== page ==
Summary of The Dream Manager

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Today, too few skilled workers are available to fill the most demanding jobs. What can companies do? Matthew Kelly believes that employers must get into the “dream business.” To become more attractive to workers, companies should help them realize their dreams. How? By offering formal, individual coaching that sets up a step-by-step goal-directed program based on each person’s dream. These dreams could range from purchasing a house or digging out of debt to traveling to Paris or putting children through college. Whatever an individual’s dream might be, companies can earn undying gratitude – and never-ending loyalty – by focusing on what employees hope to accomplish in their lives. getAbstract recommends this book to managers who like the sound of “easier recruitment, better retention, less retraining” and would love to have loyal, engaged, enthusiastic employees. Though it may sound far-fetched, a little inner-office altruism and coaching certainly would be a salutary way to develop a workforce of optimists who believe their dreams are achievable. Read this original solution to a well-known problem to learn how to create a “dream program” for your employees.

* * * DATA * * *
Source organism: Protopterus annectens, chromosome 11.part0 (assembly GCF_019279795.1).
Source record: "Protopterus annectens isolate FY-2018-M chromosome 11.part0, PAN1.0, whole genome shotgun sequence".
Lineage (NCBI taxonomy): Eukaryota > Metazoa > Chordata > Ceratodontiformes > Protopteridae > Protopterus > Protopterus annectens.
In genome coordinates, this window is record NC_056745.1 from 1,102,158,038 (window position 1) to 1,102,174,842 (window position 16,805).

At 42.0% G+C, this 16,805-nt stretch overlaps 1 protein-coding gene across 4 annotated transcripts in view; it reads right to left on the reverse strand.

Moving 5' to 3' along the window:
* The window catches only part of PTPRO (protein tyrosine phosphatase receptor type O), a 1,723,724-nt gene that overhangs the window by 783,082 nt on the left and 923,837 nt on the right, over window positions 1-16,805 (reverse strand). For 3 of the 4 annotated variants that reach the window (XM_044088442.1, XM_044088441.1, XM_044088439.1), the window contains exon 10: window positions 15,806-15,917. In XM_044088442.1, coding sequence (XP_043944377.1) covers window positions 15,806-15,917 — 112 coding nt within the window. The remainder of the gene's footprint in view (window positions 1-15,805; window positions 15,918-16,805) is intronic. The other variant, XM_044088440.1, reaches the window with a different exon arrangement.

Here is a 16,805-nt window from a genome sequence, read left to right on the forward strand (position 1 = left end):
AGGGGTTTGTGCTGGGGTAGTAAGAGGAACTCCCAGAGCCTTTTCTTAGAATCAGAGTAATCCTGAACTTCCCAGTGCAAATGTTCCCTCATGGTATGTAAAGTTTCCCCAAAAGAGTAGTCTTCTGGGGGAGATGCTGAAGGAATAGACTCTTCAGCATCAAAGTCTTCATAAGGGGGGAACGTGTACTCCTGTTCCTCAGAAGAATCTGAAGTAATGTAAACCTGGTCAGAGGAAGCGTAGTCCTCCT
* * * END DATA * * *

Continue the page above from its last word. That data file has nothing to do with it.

About the Author

Matthew Kelly is a speaker and the president of a business-consulting firm. His books have sold more than a million copies, and more than three million people have attended his seminars.



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Simon, the general manager of the Admiral Janitorial Company, saw that the day-to-day drudgery of their work was demoralizing his employees. And the company was spending heavily on its 400% turnover as unhappy workers moved on to other jobs. He approached the owner, Greg, with an unconventional idea: Maybe people would stay with the company longer if it paid attention to them and their life-long dreams. This started a whole new concept in employee retention: finding out what employees really want out of life and personally helping each one reach his or her goals.

Today many companies face a severe employment crisis. As baby boomers retire, the labor pool does not have enough qualified, high-quality workers to replace them. According to BusinessWeek, 20% of top executive jobs and 25% of management jobs will become vacant in the next few years. Good workers are becoming increasingly selective about where they work and under what conditions. Seasoned employees, knowledge workers, and people with specialized skills and expertise know they can leverage this growing shortage to get what they want. If they are not happy at work, these in-demand...

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